Today, Oct. 6, is the coincidental anniversary of two distinct, epochal musical debuts: the first performance, in 1600, of Jacopo Peri’s “Euridice,” the earliest surviving opera, and the 1927 premiere of “The Jazz Singer,” the first feature-length “talking picture,” boasting synchronized, audible dialogue and singing. The latter is regarded as both an artistic and technological advance, but, in fact, both works capitalized on new technologies. Interestingly, the technology that survived is not the one you might think.
Not precisely, anyway. “The Jazz Singer” marked the emergence of a fully audio-visual cinema, but the film’s specific sound setup was already approaching obsolescence. The Vitaphone system recorded soundtracks on phonograph discs; while encoding audio tracks on the film itself was already possible, the sound quality was, at the outset, comparatively poor. But Vitaphone required substantial infrastructure. Cameras and recording lathes had to be motor-coupled to match sound and image. Records had to be shipped — and reshipped, as repeated playings eventually degraded the grooves — to theaters across the country, where they were synchronized, reel by reel, by individual projectionists. And even by 1927, sound-on-film quality had practically caught up with sound-on-disc. Vitaphone disappeared within a few years.
The technology that helped spur “Euridice,” by contrast, endures: printing. Sixteenth-century Italian city-states witnessed a boom in printed books and sheet music. The Florentine Camerata, the circle of humanists whose fascination with antiquity seeded the birth of opera — updating the ancient Greek marriage of music and drama on modern lines — embraced print as a vehicle for discourse and a means of establishing intellectual priority. The group had dissolved by the time of “Euridice,” but the work survived (unlike Peri’s earlier “Dafne”) thanks to friction among Camerata members that, characteristically, played out in print. At the opera’s first performance (celebrating the wedding of King Henry IV of France and Maria de Medici) Peri was obliged to include numbers by his rival, Giulio Caccini, as a condition for using singers from Caccini’s entourage. Determined to deny Peri further glory, Caccini hurriedly composed his own setting of the full “Euridice” libretto and rushed it into print, spurring the subsequent publication of Peri’s original.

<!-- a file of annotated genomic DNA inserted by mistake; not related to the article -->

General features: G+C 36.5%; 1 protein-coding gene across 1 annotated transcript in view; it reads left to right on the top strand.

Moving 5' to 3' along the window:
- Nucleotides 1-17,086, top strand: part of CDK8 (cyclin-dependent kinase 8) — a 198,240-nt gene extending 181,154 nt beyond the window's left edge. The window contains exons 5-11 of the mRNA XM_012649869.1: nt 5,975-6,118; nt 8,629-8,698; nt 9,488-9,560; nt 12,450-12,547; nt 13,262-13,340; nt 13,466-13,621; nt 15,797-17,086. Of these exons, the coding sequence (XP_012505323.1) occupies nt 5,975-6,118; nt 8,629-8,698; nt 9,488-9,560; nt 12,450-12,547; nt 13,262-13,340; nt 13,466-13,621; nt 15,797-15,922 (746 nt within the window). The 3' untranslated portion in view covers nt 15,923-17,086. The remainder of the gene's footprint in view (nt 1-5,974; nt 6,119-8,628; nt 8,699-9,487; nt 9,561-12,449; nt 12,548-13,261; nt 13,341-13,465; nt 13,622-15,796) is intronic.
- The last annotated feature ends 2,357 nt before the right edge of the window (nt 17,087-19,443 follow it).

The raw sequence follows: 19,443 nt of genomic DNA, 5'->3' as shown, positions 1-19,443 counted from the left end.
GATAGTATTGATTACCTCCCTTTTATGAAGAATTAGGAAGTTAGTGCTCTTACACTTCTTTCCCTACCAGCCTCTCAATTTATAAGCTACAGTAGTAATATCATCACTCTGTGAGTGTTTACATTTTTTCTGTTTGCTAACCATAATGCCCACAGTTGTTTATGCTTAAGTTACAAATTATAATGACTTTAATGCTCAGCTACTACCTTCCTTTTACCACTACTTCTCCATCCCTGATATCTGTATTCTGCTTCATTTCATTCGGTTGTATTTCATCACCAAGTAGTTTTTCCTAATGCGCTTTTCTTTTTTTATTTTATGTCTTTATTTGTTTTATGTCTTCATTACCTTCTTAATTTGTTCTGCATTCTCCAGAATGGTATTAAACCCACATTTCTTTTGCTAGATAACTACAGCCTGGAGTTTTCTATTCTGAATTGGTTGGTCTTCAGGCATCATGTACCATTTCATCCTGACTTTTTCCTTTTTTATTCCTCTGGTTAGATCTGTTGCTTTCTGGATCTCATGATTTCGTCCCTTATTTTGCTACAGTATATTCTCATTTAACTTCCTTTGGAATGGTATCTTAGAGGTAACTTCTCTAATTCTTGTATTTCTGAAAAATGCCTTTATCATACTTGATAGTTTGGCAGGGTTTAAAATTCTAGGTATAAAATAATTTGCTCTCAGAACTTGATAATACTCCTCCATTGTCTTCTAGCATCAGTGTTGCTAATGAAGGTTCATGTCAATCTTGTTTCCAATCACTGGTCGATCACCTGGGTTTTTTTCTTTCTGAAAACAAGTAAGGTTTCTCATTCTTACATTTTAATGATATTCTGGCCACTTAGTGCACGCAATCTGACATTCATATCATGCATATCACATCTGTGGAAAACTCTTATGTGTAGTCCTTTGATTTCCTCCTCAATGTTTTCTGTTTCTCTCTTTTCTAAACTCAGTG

Print may yet face its own Vitaphone-like reckoning. Stories, however, abide. That of Orpheus and Eurydice is an operatic perennial; retellings by Claudio Monteverdi, Christoph Willibald Gluck, and Jacques Offenbach remain repertoire staples, alongside contemporary interpretations from composers such as Philip Glass or Harrison Birtwistle. “The Jazz Singer” — itself adapted from Samson Raphaelson’s stage play — has been remade for both film and television, with Danny Thomas, Jerry Lewis, and Neil Diamond taking on the role made famous by Al Jolson. Technological futures are necessarily hazy, but any new medium will, inevitably, reclaim old narratives.